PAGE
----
CANINE PORTRAITURE: CLAIR HARTMANN CAPTURES TENDER MOMENTS OF MAN’S BEST FRIEND

Mar 25 • Art, ARTSY SMARTSY, FEATURE, FEATURE MAINNo Comments on CANINE PORTRAITURE: CLAIR HARTMANN CAPTURES TENDER MOMENTS OF MAN’S BEST FRIEND

Dogs posses many qualities that allow them to express human emotions. Their almost innate sense of understanding happiness, sadness, sickness, and anxiety rightfully has awarded them the title of “man’s best friend” for centuries. Aside from the ancient Egyptians, who were self-proclaimed cat worshippers, dogs have fit prominently into the fabric of history and society, from Queen Elizabeth’s Welsh corgis to President Obama’s Portuguese water dog.

Harrowing tales of dogs saving their owners, and seeing first hand the total truth in the phrase “puppy dog eyes,” dogs often reflect our sentiments and comfort us in good and bad times. The idea that they mirror us is something that local artist Clair Hartmann explores in her art work, currently on display at the MC Erny Gallery at WHQR.

Look at me

CUDDLE MONSTERS: “Look at Me,” featuring artist Clair Hartmann’s Jack Russell terriers, Frida and Chumley, now hangs as part of ‘Companions, ‘showing at MC Erny Gallery. Courtesy photo


A Florida transplant, Hartman has been living in Wilmington for the past eight years after becoming engaged to Tavernay’s Jewelry owner Guy Pushee. Connected to Tavernay’s, Hartmann opened Sun Gallery as a place to display her art but also provide midtown Wilmington with access to a plethora of local artists.

Before moving to Wilmington, Hartmann always was interested in art. “When I was younger,” she says, “my main model was our Dalmatian, Jenny, who I used to sketch while she was sleeping.”

Pursuing a career in graphic design, Hartmann opened her own business in Florida, but decided to become a full-time painter upon her descent into North Carolina. Allowing exploration of her creative, artistic side, Hartmann began doing small paintings as a daily art lesson.

“Creating a painting a day allowed me to fully understand the process of painting,” she states. “How the brush fluidly moves the paint over the canvas, understand color, and form and also learn to be able to quickly translate what I saw to a canvas.”

Hartmann began selling these paintings at the farmer’s market. While there she noticed all of the dogs at the market. With two rescues of her own, her love for the pets transformed into a new project to tackle: “100 Dogs in 100 Days.” Using friends’ dogs and images from rescue and animal shelter sites, she composed a dog a day.
The Royals
“I decided to do this not only because I love dogs but because I saw a real market for dog portraits,” Hartmann details. “And, as with the earlier painting-a-day series, I wanted to hone my skills.”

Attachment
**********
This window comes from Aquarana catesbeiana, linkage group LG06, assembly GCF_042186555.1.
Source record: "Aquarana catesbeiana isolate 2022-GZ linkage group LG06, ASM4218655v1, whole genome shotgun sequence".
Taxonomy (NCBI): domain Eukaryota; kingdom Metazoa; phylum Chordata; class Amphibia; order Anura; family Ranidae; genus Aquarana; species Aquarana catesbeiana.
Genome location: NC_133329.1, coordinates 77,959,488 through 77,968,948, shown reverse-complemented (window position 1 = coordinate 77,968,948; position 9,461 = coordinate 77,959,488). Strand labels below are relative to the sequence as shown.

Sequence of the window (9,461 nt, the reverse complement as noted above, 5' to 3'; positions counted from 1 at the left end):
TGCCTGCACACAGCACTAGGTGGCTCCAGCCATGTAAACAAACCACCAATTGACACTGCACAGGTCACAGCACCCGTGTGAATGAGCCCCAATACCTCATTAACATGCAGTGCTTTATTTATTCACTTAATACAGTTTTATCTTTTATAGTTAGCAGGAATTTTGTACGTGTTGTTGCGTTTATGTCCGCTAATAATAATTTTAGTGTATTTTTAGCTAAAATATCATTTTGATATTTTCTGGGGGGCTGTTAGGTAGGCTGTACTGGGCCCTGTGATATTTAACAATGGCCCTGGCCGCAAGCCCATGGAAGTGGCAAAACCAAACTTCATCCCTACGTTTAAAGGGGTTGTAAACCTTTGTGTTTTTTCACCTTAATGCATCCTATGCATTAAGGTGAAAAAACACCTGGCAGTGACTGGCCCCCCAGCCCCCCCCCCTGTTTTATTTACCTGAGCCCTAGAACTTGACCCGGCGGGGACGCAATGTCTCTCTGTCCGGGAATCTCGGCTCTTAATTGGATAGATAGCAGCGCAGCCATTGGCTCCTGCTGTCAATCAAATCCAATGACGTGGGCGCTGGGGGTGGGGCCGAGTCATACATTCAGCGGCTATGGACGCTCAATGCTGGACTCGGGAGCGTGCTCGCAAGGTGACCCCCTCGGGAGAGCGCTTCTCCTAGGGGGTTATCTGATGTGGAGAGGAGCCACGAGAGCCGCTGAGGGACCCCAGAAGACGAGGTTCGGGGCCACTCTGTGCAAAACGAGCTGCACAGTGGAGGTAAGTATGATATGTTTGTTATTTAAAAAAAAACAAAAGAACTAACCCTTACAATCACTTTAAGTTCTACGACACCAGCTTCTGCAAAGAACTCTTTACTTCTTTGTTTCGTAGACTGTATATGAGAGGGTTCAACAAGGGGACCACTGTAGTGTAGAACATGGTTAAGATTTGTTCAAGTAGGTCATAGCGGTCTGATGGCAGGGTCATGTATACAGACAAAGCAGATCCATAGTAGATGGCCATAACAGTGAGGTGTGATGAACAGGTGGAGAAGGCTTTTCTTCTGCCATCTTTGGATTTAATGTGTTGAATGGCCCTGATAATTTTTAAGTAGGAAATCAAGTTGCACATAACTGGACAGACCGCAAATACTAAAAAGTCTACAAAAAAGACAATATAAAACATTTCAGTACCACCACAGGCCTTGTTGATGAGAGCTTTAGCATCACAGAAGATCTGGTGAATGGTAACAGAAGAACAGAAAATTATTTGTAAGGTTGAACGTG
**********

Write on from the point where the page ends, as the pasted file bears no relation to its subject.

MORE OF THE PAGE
Situating herself as a sought-after dog portraitist, Hartmann captures the essence and personality of each canine. Her current exhibition, “Companions,” is an entirely new body of work. Ranging from small portraits to large-scale pieces, each image conveys a different emotion within her subjects. “Painting dogs makes me smile,” she says.

She uses her Jack Russell terriers, Frida and Chumley, as inspiration. Styled as a lord and lady of Henry VIII’s court, one of Hartmann’s favorite paintings of her two pups is “Look At Me.” It shows Chumley and Frida napping together, which Hartmann says parallels their wants and needs for tenderness and togetherness. The intertwining dogs almost disappear into one another, creating a mirror image of desire that everyone has for attention and affection.

Although Hartmann’s paintings feature dogs, she utilizes them as a metaphor of life. The emotional intensity present is evocative. From a longing for attention to an absolute freedom of existence, Hartmann encapsulates humanity with which we’re all familiar. By situating a dog in a place usually occupied by a human, she forces viewers to see an animalistic aspect of themselves.

While WHQR receives partial proceeds of any paintings that sell during art shows held at their MC Erny Gallery, Hartmann will also donate a proceed of sales to rescue groups who work diligently in finding homes for all of our canine friends.  The MC Erny Gallery is located in WHQR’s studio in the Warwick Building at 254 N. Front Street, and is open Monday through Friday from 10 a.m. to 4 p.m. For more information visit www.whqr.org.

 

DETAILS:

Companions

Artwork by Clair Hartmann
Final Fourth Friday reception: March 28, 6 p.m. – 9 p.m.
WHQR MC Erny Gallery
254 N. Front St. • (910) 343-1640
Monday – Friday, 10 a.m. – 4 p.m.

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